The US Treasury and Federal Reserve confirmed on August 17 that the Term Asset-Backed Securities Loan Facility (Talf) will be extended from its scheduled finish at the end of this year to June 2010. Some market participants have taken the news as a sign that the securitisation market is not yet ready to thrive without government support.
The Talf was launched in March, offering investors inexpensive loans to purchase AAA-rated asset-backed securities (ABS) in the hope of reviving the US securitisation market and generating up to $1 trillion of loans for consumers and businesses in the process.
Financing for Talf-eligible new issues of ABSs and legacy commercial mortgage-backed securities (CMBSs) will be extended until March 31 2010, while loans to buy newly-issued CMBSs will be available until June 30 2010.
Talf issuance has dominated the US securitisation market since the scheme was launched. According to Bank of America-Merrill Lynch research, Talf-eligible ABSs account for 62% of the $101.4 billion total securitisation issuance in 2009. To date, the Fed has extended $41.5 billion in loans to buy Talf-eligible transactions.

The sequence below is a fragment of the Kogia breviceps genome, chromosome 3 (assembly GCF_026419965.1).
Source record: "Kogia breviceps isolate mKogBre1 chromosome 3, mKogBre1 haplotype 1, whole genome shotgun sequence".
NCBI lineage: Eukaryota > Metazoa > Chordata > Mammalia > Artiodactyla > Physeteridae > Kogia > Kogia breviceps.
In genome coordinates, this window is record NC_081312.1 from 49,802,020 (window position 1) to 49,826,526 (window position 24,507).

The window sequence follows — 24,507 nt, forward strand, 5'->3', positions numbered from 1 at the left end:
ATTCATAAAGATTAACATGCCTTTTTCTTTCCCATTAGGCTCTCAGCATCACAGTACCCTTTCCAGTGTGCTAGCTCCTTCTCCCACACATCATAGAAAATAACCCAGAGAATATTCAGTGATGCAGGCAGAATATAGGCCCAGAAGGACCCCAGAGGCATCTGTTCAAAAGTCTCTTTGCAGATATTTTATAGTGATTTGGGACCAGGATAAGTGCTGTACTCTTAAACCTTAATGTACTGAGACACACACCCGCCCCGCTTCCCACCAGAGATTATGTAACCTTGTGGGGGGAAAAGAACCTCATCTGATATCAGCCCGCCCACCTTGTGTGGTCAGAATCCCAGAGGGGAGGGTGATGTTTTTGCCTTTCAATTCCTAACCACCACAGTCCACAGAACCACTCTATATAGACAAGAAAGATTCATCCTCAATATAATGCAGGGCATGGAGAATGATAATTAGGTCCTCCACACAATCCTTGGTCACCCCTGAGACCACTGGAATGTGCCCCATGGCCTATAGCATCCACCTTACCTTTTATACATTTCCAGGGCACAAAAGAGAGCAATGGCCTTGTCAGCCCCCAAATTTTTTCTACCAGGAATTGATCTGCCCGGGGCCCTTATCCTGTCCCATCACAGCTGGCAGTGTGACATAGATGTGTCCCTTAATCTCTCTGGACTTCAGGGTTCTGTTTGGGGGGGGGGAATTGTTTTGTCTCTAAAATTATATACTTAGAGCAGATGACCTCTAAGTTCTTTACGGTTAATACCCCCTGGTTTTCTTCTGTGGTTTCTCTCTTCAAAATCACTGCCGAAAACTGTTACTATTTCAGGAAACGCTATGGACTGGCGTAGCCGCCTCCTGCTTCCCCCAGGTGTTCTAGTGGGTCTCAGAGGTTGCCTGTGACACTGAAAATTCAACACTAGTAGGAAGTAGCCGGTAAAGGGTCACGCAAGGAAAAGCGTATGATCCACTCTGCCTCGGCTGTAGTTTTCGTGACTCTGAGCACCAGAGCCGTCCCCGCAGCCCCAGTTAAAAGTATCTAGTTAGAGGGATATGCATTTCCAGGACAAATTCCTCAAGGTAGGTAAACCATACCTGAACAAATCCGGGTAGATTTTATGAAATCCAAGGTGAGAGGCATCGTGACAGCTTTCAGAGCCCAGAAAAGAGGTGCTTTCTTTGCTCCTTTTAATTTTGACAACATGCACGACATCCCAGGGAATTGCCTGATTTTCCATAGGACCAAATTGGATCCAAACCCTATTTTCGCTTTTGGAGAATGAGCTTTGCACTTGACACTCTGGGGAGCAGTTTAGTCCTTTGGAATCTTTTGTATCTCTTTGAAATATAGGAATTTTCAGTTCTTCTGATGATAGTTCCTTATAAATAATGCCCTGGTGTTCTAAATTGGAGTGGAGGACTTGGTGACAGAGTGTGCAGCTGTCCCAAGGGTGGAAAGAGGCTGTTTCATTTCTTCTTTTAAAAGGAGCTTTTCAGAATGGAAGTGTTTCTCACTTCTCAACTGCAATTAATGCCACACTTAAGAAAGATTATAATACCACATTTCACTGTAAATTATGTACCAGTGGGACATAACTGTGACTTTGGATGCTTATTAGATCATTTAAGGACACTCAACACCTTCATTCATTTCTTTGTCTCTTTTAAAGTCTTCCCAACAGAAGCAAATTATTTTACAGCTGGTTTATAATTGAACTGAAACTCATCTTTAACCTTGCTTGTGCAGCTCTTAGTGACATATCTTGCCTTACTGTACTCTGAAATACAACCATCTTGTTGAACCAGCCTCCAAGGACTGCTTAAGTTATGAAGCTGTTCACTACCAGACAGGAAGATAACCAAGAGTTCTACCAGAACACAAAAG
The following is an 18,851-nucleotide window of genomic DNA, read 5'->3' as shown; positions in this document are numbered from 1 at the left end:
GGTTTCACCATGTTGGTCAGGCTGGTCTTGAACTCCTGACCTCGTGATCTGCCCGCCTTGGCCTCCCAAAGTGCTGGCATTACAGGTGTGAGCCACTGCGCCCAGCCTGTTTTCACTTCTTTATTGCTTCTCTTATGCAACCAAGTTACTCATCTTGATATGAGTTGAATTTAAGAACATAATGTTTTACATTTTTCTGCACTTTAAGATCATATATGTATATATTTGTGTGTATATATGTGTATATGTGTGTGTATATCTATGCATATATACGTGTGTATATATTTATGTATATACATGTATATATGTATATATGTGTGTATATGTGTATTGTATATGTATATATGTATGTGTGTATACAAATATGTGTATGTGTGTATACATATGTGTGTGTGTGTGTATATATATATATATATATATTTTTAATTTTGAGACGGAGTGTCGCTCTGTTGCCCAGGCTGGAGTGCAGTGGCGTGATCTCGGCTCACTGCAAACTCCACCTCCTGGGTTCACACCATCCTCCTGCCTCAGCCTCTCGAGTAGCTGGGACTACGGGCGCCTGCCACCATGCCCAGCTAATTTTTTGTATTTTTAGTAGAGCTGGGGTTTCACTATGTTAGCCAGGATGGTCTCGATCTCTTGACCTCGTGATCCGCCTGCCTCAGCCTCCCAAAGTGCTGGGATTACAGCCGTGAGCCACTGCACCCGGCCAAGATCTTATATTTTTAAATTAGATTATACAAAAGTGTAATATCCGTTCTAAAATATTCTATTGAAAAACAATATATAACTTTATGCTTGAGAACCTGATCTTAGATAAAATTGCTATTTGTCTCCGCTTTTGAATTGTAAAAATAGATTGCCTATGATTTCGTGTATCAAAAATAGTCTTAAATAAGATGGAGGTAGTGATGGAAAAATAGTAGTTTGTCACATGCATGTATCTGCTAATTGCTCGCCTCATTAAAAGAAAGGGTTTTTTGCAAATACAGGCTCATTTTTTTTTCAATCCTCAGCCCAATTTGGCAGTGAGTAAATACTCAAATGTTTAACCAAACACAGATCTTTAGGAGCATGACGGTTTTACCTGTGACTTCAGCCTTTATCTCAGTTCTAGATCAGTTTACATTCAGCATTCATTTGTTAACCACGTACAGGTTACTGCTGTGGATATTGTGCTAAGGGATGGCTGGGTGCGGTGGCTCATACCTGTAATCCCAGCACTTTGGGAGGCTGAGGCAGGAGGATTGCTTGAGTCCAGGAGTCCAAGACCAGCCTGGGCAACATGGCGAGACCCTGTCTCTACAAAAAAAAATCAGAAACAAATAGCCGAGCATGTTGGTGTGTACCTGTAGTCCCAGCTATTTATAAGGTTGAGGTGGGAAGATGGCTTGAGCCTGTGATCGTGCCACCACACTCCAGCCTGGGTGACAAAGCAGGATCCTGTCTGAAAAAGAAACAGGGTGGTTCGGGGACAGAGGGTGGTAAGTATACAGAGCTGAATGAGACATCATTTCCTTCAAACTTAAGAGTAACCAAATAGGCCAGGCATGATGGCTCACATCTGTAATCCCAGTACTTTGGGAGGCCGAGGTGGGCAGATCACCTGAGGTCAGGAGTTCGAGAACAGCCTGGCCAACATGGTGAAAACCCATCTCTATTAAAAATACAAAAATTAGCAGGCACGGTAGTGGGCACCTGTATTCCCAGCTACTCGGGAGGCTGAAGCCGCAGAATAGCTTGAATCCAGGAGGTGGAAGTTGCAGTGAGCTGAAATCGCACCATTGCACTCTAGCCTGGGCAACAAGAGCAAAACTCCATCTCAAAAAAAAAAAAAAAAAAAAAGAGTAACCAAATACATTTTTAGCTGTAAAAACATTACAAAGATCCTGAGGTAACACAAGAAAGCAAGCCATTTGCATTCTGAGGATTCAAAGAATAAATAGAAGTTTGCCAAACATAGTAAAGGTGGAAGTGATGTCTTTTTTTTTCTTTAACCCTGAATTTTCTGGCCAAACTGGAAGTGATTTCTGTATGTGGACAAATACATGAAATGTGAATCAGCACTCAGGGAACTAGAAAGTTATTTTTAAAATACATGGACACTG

Given the relative paucity of non-Talf issuance, few market participants were surprised at the decision to extend the facility. “It is not unexpected, and suggests there remains a need to stimulate new issuance and to offload legacy assets,” commented Alexander Batchvarov, head of ABS research at Bank of America-Merrill Lynch. “There is clear evidence new issuance of credit card and auto loan ABS has been stimulated through the scheme, which has indirectly and positively affected market sectors which are not eligible under the Talf.”
Since the scheme's launch, credit spreads in all asset classes have tightened considerably. In the auto ABS market, the average spread of three-year Talf-eligible ABS has fallen from 150 basis points on March 27 to 135 bp on August 6, while non-Talf-eligible ABS have gone from 325 bp to 130 bp over the same period. Spreads on similar credit card ABS narrowed from 150 bp to 135 bp for Talf-eligible securities and 350 bp to 155 bp for non-Talf-eligible securities over the same period.
This shows the positive direct and indirect effects of the Talf on the securitisation market in general, Batchvarov believes. “In such a highly leveraged market, a quick withdrawal of the scheme would mean a significant price correction, which would lead to a significant risk of impairment of assets,” he said.
According to Colin Fleury, London-based head of ABS investments at Henderson Global Investors, such evidence also indicates the market still needs government support. “The eventual objective is to get the markets to a point where demand is sufficient without the Talf. However, at this stage it is not clear whether the market is robust enough to deal with the withdrawal of the Talf,” he commented.
In fact, many market participants have called for the programme to be extended further, specifically to support residential mortgage-backed issuance. However, as Batchvarov points out, “there may be a need for more action, but the US government must consider its commitments with the deficit and monetary policy”.
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